WASHINGTON - President Vladimir Putin said Thursday that Russia is "ready to cooperate" with the administration of U.S. President-elect Donald Trump, adding that it is "important to normalize and develop bilateral relations on an equal and mutually beneficial basis."
Speaking during his annual "state of the nation" address to the Russian parliament and the Federal Council, Putin said cooperation between Russia and the United States "in addressing global and regional issues" is "in the interest of the whole world."
The two countries "share responsibility for ensuring international security and stability, strengthening non-proliferation regimes," he said, adding that any attempt to break "strategic parity" would be "extremely dangerous" and could lead to "a global catastrophe."
Putin said he is counting on "an alliance with the United States in the struggle against a real, not an imaginary threat — international terrorism." The Russian military, he said, is accomplishing that task in Syria, where it has inflicted "significant damage" on "terrorists."
During the U.S. presidential campaign, Republican candidate Trump praised Putin's leadership and criticized Democratic Party candidate Hillary Clinton for speaking "very badly" of Putin. Several days after Trump's election victory, the Kremlin said he and Putin had agreed in a telephone call that U.S.-Russian relations were “unsatisfactory” and that they should work together to improve them.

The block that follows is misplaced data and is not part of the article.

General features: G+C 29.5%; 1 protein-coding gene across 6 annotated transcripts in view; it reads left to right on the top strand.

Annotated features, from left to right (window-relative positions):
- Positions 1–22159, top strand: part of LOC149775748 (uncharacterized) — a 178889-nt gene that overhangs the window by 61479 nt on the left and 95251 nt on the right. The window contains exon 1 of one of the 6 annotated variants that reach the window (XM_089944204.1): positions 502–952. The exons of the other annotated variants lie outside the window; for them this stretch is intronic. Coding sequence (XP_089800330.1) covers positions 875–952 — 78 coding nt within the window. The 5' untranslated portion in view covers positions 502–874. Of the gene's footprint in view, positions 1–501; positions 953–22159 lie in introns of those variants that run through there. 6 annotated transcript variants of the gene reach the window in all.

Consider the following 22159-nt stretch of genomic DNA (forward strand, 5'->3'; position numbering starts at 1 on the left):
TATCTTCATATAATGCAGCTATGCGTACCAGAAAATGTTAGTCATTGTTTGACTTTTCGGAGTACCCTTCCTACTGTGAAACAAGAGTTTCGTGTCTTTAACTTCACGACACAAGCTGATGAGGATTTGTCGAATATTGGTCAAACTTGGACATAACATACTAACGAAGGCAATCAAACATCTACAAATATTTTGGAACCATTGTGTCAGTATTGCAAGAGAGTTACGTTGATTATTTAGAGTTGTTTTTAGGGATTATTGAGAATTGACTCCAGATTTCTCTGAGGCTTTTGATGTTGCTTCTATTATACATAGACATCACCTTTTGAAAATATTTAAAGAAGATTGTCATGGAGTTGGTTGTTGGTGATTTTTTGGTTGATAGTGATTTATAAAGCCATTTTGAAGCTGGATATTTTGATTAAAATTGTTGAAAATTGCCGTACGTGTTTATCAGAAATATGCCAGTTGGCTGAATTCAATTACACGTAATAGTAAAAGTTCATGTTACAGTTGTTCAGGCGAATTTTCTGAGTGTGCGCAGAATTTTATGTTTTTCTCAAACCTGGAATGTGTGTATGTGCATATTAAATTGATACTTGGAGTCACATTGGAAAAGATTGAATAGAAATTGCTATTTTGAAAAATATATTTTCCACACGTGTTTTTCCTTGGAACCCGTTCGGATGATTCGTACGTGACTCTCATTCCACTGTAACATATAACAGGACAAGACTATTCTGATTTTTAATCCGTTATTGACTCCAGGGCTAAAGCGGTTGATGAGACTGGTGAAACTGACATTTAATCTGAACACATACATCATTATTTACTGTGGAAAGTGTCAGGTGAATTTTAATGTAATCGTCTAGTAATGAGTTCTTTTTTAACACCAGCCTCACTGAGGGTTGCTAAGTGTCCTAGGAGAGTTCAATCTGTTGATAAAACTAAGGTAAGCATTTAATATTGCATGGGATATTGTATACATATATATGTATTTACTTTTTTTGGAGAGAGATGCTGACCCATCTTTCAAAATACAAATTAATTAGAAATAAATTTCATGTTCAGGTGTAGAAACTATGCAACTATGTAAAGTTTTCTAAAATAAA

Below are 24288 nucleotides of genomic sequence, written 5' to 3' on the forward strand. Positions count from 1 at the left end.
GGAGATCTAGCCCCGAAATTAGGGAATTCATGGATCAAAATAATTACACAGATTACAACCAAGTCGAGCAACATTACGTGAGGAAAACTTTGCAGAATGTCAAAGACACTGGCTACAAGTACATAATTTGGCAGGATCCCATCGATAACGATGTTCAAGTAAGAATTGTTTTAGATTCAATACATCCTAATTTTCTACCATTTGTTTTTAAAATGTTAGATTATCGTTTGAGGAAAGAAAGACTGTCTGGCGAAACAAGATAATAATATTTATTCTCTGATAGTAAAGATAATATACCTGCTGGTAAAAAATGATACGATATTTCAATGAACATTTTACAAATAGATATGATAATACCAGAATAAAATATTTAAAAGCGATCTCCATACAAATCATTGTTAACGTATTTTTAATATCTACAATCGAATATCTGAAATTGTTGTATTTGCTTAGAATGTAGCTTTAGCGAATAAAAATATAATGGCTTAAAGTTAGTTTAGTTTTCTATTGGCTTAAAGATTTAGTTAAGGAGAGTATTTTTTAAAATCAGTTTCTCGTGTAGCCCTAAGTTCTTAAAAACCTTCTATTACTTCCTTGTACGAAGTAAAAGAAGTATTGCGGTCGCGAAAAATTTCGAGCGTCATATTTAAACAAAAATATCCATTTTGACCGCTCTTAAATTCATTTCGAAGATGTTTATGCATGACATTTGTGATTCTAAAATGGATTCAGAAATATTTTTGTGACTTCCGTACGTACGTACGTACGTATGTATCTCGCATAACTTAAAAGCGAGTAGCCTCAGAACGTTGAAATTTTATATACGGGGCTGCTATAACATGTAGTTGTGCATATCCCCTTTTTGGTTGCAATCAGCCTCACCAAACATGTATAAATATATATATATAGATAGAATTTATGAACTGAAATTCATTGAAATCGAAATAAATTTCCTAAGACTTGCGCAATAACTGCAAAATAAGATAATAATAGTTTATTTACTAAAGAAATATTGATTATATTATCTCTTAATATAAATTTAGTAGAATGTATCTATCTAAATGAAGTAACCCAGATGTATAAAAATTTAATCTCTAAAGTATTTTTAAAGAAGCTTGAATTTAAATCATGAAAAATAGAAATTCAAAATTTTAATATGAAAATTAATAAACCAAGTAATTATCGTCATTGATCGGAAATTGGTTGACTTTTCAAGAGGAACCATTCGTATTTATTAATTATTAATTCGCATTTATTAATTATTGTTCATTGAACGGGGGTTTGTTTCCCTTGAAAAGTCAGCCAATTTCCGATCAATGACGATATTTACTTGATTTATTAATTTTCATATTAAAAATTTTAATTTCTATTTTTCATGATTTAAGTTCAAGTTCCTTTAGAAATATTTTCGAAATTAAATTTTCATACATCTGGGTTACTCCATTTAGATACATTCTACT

In his speech Thursday, the Russian president also emphasized his country's relationship with China, stating that "the Russian-Chinese comprehensive partnership and strategic cooperation" is a key factor "for ensuring global and regional stability."
The bulk of Putin's speech focused on domestic issues.
He noted that 2017 will mark the 100th anniversary of the 1917 revolutions that overthrew the tsar and ushered in Communist rule. While he said that this historical legacy must be treated with "respect," he also called it "unacceptable" to "drag the splits, anger, resentment and bitterness of the past into our present life."
Putin also discussed health care and education. Acknowledging that disregard for patients is widespread among Russian doctors, he called for developing high-tech patient-centered care. He also said Russian education must be revitalized to teach children “independent thinking” and develop their creativity.
Putin delivered his first annual address to Russia's parliament in 2000 and six more between 2001 and 2007. The Russian constitution bars a president from serving more than two consecutive terms, and in 2008, Putin assumed the post of prime minister. In December 2008, a new constitutional amendment extended the president's term from four to six years.
He was re-elected president in 2012.
In his previous annual "state of the nation" speeches, Putin has quoted Russian philosophers. In 2013, he cited Nikolai Berdyaev, the Russian Christian existentialist philosopher. In 2014, it was the Russian émigré political and religious philosopher Ivan Ilyin. Last year, Putin chose Dmitri Mendeleyev, the founder of Moscow State University.
This time, Putin turned to 20th century thinker Alexei Losev, referring to him as an "outstanding Russian and Soviet philosopher." The president chose a quote from Losev on sacrifice and suffering as a part of Russian national character.